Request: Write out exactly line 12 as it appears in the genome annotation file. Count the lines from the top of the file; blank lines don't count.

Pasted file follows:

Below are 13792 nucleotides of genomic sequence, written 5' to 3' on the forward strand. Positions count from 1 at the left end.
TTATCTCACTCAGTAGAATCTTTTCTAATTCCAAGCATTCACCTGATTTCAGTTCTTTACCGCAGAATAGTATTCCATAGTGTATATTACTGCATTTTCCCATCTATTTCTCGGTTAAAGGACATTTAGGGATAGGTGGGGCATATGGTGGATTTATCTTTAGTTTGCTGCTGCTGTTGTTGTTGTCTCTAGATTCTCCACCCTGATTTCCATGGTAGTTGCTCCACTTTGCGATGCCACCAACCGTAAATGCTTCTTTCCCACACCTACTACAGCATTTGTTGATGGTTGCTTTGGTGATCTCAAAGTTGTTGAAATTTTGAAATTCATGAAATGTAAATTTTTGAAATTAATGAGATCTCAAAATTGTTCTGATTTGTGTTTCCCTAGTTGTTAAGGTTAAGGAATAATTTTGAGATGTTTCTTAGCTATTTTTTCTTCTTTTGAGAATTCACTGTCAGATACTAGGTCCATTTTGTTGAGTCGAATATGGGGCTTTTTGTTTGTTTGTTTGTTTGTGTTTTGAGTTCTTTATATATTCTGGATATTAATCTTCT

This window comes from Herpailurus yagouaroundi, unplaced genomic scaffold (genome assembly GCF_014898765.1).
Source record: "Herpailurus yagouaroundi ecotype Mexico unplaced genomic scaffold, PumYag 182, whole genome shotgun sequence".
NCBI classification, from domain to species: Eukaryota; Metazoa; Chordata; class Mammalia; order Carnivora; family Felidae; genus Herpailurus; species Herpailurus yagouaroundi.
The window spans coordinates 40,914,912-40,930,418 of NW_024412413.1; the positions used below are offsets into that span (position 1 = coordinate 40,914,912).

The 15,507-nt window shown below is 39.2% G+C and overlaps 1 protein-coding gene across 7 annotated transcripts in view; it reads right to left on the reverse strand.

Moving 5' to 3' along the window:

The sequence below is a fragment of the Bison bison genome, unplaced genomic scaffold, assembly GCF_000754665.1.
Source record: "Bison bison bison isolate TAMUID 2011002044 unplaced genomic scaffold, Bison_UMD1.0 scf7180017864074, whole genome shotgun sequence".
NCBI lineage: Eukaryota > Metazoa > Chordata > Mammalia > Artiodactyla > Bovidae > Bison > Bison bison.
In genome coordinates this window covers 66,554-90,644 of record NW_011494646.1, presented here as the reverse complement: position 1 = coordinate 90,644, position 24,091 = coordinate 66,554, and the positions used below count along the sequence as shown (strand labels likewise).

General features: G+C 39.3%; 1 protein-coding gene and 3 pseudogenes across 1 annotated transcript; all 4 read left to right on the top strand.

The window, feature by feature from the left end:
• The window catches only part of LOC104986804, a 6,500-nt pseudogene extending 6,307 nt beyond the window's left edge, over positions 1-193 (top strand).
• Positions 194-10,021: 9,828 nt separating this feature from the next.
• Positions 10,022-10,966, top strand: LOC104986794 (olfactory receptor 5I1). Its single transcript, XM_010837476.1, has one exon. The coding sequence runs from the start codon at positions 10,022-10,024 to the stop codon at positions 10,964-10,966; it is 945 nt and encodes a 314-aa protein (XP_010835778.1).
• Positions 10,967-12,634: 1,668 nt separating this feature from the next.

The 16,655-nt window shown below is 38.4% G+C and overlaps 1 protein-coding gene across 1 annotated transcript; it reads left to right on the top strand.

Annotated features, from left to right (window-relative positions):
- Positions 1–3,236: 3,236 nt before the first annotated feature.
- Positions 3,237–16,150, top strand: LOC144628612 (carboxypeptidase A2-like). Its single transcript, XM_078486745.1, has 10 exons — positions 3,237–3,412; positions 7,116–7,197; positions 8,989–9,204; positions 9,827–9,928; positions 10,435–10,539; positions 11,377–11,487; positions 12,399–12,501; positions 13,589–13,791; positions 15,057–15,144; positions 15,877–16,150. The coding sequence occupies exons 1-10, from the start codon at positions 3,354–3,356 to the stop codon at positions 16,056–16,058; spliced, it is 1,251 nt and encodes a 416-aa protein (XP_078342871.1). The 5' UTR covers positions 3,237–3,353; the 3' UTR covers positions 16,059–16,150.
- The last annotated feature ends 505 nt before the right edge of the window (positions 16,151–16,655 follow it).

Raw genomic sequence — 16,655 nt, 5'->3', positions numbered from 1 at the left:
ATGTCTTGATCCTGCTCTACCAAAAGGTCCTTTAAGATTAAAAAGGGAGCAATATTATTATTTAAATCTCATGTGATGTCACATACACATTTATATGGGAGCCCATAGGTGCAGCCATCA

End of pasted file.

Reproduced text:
In genome coordinates this window covers 66,554-90,644 of record NW_011494646.1, presented here as the reverse complement: position 1 = coordinate 90,644, position 24,091 = coordinate 66,554, and the positions used below count along the sequence as shown (strand labels likewise).